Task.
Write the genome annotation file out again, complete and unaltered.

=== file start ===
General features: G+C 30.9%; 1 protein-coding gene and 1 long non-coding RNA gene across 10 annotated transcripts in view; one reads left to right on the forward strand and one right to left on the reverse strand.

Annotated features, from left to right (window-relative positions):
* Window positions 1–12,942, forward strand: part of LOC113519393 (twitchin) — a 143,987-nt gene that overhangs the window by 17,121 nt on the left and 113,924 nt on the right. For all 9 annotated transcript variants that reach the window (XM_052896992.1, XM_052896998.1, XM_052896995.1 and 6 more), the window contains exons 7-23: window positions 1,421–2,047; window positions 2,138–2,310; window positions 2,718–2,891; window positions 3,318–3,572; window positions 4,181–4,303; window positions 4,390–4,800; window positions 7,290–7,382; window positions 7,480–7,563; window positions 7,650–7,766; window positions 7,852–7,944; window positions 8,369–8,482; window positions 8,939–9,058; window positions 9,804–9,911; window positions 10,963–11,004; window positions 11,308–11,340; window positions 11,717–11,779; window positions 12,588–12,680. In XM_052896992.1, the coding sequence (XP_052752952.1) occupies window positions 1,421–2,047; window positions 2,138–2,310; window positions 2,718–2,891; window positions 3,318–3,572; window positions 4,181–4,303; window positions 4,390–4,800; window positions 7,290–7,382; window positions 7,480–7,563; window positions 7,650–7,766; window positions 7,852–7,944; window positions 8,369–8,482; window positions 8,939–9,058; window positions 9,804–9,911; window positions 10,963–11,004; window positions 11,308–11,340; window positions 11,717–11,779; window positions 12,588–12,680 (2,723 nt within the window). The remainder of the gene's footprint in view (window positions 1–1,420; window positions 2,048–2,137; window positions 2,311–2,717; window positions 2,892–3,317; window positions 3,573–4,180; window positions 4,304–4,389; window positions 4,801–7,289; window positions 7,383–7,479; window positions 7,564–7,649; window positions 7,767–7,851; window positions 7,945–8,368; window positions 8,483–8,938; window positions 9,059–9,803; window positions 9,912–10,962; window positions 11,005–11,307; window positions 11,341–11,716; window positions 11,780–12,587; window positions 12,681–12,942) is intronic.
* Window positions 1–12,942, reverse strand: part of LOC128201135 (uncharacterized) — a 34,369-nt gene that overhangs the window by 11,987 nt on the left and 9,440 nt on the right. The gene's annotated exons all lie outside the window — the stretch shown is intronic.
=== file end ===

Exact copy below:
General features: G+C 30.9%; 1 protein-coding gene and 1 long non-coding RNA gene across 10 annotated transcripts in view; one reads left to right on the forward strand and one right to left on the reverse strand.

Annotated features, from left to right (window-relative positions):
* Window positions 1–12,942, forward strand: part of LOC113519393 (twitchin) — a 143,987-nt gene that overhangs the window by 17,121 nt on the left and 113,924 nt on the right. For all 9 annotated transcript variants that reach the window (XM_052896992.1, XM_052896998.1, XM_052896995.1 and 6 more), the window contains exons 7-23: window positions 1,421–2,047; window positions 2,138–2,310; window positions 2,718–2,891; window positions 3,318–3,572; window positions 4,181–4,303; window positions 4,390–4,800; window positions 7,290–7,382; window positions 7,480–7,563; window positions 7,650–7,766; window positions 7,852–7,944; window positions 8,369–8,482; window positions 8,939–9,058; window positions 9,804–9,911; window positions 10,963–11,004; window positions 11,308–11,340; window positions 11,717–11,779; window positions 12,588–12,680. In XM_052896992.1, the coding sequence (XP_052752952.1) occupies window positions 1,421–2,047; window positions 2,138–2,310; window positions 2,718–2,891; window positions 3,318–3,572; window positions 4,181–4,303; window positions 4,390–4,800; window positions 7,290–7,382; window positions 7,480–7,563; window positions 7,650–7,766; window positions 7,852–7,944; window positions 8,369–8,482; window positions 8,939–9,058; window positions 9,804–9,911; window positions 10,963–11,004; window positions 11,308–11,340; window positions 11,717–11,779; window positions 12,588–12,680 (2,723 nt within the window). The remainder of the gene's footprint in view (window positions 1–1,420; window positions 2,048–2,137; window positions 2,311–2,717; window positions 2,892–3,317; window positions 3,573–4,180; window positions 4,304–4,389; window positions 4,801–7,289; window positions 7,383–7,479; window positions 7,564–7,649; window positions 7,767–7,851; window positions 7,945–8,368; window positions 8,483–8,938; window positions 9,059–9,803; window positions 9,912–10,962; window positions 11,005–11,307; window positions 11,341–11,716; window positions 11,780–12,587; window positions 12,681–12,942) is intronic.
* Window positions 1–12,942, reverse strand: part of LOC128201135 (uncharacterized) — a 34,369-nt gene that overhangs the window by 11,987 nt on the left and 9,440 nt on the right. The gene's annotated exons all lie outside the window — the stretch shown is intronic.